India also has other reasons to be more optimistic than a year ago.
India’s relations with the U.S. have attained a new high.
The Quad (the U.S., India, Japan and Australia) has gained a new lease of life.
China’s Belt and Road Initiative (BRI) has also come under increasing attack, due to debt trap diplomacy (China taking the lease of Sri Lanka’s Hambantota port for 99 years, in lieu of its debt).
China will be wary of India’s efforts in Ladakh and Arunachal Pradesh.
India is going to conduct “all arms integrated” exercise ‘codenamed Changthang Prahar (assault)’ in a “super high altitude” in Ladakh.
The reopening of the Advanced Landing Ground at Vijoynagar in Arunachal Pradesh for the use of military aircraft.
Also, a proposed major combat exercise in Arunachal Pradesh, in which the new Integrated Battle Groups will be seen in operation.
Therefore, India needs to proceed with the utmost caution that ‘Wuhan spirit’ doesn’t get undermined.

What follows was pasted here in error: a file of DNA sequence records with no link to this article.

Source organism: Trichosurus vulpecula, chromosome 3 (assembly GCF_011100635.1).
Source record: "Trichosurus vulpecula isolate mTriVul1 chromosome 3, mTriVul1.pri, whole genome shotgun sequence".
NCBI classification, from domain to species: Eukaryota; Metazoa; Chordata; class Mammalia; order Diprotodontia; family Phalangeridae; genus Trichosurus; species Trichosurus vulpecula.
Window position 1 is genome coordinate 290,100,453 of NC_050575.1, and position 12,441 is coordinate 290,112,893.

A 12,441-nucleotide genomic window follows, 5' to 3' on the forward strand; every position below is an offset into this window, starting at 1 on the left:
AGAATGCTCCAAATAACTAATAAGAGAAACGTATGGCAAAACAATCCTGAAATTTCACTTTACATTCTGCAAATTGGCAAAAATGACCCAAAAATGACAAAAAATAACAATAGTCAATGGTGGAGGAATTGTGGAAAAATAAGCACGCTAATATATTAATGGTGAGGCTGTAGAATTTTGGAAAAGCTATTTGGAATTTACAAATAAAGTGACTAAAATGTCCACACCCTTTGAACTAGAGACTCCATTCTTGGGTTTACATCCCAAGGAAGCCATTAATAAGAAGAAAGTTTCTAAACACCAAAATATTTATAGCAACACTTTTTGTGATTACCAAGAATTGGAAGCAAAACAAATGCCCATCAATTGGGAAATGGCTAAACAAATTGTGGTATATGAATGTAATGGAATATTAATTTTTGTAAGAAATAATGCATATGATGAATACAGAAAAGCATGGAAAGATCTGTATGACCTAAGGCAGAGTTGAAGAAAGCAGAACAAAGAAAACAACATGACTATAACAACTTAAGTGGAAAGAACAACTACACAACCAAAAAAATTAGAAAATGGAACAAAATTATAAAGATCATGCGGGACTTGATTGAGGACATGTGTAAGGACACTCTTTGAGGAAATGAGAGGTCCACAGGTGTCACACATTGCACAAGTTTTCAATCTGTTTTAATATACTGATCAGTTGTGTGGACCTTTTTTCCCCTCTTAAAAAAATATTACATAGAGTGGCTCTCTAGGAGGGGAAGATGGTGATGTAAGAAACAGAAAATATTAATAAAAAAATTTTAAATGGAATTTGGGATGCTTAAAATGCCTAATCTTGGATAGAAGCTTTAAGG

Chinese domestic concern: Shocks in domestic equity and currency market, concerns of Internal security situation in Tibet, Hongkong protest, a trade war with us has affected its domestic environment.
The subtle move by India about the changing fortunes of nations is going to give effective hint to China. This fits perfectly in the ongoing narrative as well given the kind of stance that China has taken over the Kashmir issue ever since India abrogated Article 370 thereby revoking its special status.
Modi government had reminded China of its internal issues without making any particular references. India also made it clear that it doesn’t believe in interfering in the internal matters of other counties and also expected other countries to do likewise. India has therefore, by choosing Mamallapuram sent out a very subtle yet significant hint to China without even referring to any of China’s internal affairs.
India is taking a leaf out of the oriental philosophical book “Art of war” by Sun Tzu which says
“Subduing the enemy without fighting”.
Dr. Sindhu Prashanth